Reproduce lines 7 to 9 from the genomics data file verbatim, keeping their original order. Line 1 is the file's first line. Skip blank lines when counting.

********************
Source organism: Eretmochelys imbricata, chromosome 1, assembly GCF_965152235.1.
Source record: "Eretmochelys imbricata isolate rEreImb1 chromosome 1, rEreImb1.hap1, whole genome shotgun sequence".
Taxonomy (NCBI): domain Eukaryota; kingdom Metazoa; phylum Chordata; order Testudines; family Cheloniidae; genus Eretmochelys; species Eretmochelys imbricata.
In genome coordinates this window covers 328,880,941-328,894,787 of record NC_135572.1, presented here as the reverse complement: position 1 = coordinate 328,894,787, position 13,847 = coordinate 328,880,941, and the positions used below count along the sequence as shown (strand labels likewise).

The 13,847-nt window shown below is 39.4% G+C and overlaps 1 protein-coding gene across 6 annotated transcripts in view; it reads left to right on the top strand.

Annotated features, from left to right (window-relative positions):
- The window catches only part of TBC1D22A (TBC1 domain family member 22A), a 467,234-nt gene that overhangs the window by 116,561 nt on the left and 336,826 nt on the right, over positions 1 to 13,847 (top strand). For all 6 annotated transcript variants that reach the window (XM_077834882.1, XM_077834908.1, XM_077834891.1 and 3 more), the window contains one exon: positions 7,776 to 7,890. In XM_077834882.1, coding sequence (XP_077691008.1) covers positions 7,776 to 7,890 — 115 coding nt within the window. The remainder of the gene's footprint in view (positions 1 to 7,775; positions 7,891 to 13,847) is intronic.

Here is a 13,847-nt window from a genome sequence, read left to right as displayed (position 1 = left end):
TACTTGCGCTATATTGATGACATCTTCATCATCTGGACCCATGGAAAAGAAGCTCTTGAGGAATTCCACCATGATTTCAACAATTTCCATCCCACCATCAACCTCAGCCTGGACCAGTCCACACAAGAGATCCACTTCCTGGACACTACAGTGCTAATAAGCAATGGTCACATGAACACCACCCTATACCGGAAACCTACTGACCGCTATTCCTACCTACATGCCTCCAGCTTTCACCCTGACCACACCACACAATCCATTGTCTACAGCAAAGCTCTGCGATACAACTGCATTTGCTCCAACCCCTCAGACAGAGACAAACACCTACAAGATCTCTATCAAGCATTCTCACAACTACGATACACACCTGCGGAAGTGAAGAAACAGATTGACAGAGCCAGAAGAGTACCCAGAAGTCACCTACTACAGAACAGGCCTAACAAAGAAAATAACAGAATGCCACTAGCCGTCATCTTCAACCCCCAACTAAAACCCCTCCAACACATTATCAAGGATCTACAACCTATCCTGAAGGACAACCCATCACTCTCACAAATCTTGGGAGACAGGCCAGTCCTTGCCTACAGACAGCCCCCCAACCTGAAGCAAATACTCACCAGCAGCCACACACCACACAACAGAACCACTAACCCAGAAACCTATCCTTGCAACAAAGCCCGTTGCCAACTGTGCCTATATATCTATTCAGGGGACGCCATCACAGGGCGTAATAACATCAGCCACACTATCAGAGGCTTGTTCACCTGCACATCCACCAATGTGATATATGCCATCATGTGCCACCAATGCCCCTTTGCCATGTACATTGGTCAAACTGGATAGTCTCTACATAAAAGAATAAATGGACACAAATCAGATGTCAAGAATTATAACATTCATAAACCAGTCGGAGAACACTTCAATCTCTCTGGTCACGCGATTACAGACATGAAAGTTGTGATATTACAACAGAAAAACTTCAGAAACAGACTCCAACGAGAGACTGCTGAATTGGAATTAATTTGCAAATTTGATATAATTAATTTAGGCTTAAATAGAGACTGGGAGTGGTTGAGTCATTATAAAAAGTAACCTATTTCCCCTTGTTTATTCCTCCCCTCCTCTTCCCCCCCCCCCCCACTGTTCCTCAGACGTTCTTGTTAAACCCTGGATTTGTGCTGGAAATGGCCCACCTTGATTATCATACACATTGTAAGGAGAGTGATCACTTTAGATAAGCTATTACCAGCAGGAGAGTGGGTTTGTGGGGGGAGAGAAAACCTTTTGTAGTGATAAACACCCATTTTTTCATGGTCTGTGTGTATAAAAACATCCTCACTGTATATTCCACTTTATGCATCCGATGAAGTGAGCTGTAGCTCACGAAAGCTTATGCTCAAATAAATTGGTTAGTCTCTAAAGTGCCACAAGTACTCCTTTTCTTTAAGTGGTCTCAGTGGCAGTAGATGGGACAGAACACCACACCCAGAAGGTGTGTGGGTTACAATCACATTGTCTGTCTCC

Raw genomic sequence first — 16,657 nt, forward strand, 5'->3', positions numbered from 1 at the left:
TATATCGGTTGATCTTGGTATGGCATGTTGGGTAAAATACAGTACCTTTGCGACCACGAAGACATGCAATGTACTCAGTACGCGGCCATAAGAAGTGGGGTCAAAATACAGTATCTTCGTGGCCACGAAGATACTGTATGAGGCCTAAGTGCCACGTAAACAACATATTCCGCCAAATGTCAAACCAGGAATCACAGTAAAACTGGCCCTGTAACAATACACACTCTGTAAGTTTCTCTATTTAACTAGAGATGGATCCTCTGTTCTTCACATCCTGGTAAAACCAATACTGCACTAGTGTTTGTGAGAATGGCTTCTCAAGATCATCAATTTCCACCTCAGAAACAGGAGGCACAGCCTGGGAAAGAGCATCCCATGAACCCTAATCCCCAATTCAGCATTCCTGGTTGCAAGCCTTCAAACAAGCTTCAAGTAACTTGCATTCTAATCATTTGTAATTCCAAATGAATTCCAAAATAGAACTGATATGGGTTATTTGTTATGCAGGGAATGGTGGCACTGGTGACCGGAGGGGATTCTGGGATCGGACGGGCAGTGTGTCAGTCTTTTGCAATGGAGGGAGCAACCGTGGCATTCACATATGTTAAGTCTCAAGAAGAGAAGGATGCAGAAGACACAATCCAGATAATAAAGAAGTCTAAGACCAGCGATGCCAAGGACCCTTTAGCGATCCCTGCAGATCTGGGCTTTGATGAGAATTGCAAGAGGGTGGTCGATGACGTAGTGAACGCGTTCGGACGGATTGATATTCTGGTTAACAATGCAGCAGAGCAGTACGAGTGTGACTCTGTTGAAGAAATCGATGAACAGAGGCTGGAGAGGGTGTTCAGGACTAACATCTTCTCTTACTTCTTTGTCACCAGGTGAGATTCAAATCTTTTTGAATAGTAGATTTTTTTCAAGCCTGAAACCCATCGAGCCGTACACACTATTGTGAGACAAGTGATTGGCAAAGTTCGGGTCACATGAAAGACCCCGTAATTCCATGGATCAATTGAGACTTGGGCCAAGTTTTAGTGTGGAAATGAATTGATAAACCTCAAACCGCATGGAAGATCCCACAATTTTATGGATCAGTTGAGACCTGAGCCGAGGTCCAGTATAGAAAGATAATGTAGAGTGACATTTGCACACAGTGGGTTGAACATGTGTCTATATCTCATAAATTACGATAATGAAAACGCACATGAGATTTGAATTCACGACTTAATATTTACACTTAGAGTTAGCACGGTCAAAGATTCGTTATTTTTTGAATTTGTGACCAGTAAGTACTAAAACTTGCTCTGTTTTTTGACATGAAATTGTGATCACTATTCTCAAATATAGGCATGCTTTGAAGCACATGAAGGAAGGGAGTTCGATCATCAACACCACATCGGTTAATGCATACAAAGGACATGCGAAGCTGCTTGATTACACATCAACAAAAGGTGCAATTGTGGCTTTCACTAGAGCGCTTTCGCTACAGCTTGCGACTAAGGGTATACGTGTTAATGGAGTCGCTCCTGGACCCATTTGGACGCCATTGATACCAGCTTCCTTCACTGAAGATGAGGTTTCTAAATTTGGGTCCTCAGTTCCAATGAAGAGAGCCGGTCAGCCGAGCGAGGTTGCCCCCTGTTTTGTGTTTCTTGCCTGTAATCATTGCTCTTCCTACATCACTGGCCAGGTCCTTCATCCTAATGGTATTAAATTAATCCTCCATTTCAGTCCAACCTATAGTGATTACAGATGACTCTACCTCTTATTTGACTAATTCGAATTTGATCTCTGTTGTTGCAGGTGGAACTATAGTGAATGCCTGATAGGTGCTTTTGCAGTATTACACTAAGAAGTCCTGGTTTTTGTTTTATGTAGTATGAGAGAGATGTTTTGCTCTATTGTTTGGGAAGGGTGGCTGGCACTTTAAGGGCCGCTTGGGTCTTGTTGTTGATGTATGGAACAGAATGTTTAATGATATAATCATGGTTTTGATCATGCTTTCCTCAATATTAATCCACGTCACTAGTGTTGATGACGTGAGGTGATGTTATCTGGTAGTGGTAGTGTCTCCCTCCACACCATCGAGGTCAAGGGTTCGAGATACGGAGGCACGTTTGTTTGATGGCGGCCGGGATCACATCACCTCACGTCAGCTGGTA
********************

- The window catches only part of TBC1D22A (TBC1 domain family member 22A), a 467,234-nt gene that overhangs the window by 116,561 nt on the left and 336,826 nt on the right, over positions 1 to 13,847 (top strand). For all 6 annotated transcript variants that reach the window (XM_077834882.1, XM_077834908.1, XM_077834891.1 and 3 more), the window contains one exon: positions 7,776 to 7,890. In XM_077834882.1, coding sequence (XP_077691008.1) covers positions 7,776 to 7,890 — 115 coding nt within the window. The remainder of the gene's footprint in view (positions 1 to 7,775; positions 7,891 to 13,847) is intronic.

Here is a 13,847-nt window from a genome sequence, read left to right as displayed (position 1 = left end):
TACTTGCGCTATATTGATGACATCTTCATCATCTGGACCCATGGAAAAGAAGCTCTTGAGGAATTCCACCATGATTTCAACAATTTCCATCCCACCATCAACCTCAGCCTGGACCAGTCCACACAAGAGATCCACTTCCTGGACACTACAGTGCTAATAAGCAATGGTCACATGAACACCACCCTATACCGGAAACCTACTGACCGCTATTCCTACCTACATGCCTCCAGCTTTCACCCTGACCACACCACACAATCCATTGTCTACAGCAAAGCTCTGCGATACAACTGCATTTGCTCCAACCCCTCAGACAGAGACAAACACCTACAAGATCTCTATCAAGCATTCTCACAACTACGATACACACCTGCGGAAGTGAAGAAACAGATTGACAGAGCCAGAAGAGTACCCAGAAGTCACCTACTACAGAACAGGCCTAACAAAGAAAATAACAGAATGCCACTAGCCGTCATCTTCAACCCCCAACTAAAACCCCTCCAACACATTATCAAGGATCTACAACCTATCCTGAAGGACAACCCATCACTCTCACAAATCTTGGGAGACAGGCCAGTCCTTGCCTACAGACAGCCCCCCAACCTGAAGCAAATACTCACCAGCAGCCACACACCACACAACAGAACCACTAACCCAGAAACCTATCCTTGCAACAAAGCCCGTTGCCAACTGTGCCTATATATCTATTCAGGGGACGCCATCACAGGGCGTAATAACATCAGCCACACTATCAGAGGCTTGTTCACCTGCACATCCACCAATGTGATATATGCCATCATGTGCCACCAATGCCCCTTTGCCATGTACATTGGTCAAACTGGATAGTCTCTACATAAAAGAATAAATGGACACAAATCAGATGTCAAGAATTATAACATTCATAAACCAGTCGGAGAACACTTCAATCTCTCTGGTCACGCGATTACAGACATGAAAGTTGTGATATTACAACAGAAAAACTTCAGAAACAGACTCCAACGAGAGACTGCTGAATTGGAATTAATTTGCAAATTTGATATAATTAATTTAGGCTTAAATAGAGACTGGGAGTGGTTGAGTCATTATAAAAAGTAACCTATTTCCCCTTGTTTATTCCTCCCCTCCTCTTCCCCCCCCCCCCCACTGTTCCTCAGACGTTCTTGTTAAACCCTGGATTTGTGCTGGAAATGGCCCACCTTGATTATCATACACATTGTAAGGAGAGTGATCACTTTAGATAAGCTATTACCAGCAGGAGAGTGGGTTTGTGGGGGGAGAGAAAACCTTTTGTAGTGATAAACACCCATTTTTTCATGGTCTGTGTGTATAAAAACATCCTCACTGTATATTCCACTTTATGCATCCGATGAAGTGAGCTGTAGCTCACGAAAGCTTATGCTCAAATAAATTGGTTAGTCTCTAAAGTGCCACAAGTACTCCTTTTCTTTAAGTGGTCTCAGTGGCAGTAGATGGGACAGAACACCACACCCAGAAGGTGTGTGGGTTACAATCACATTGTCTGTCTCC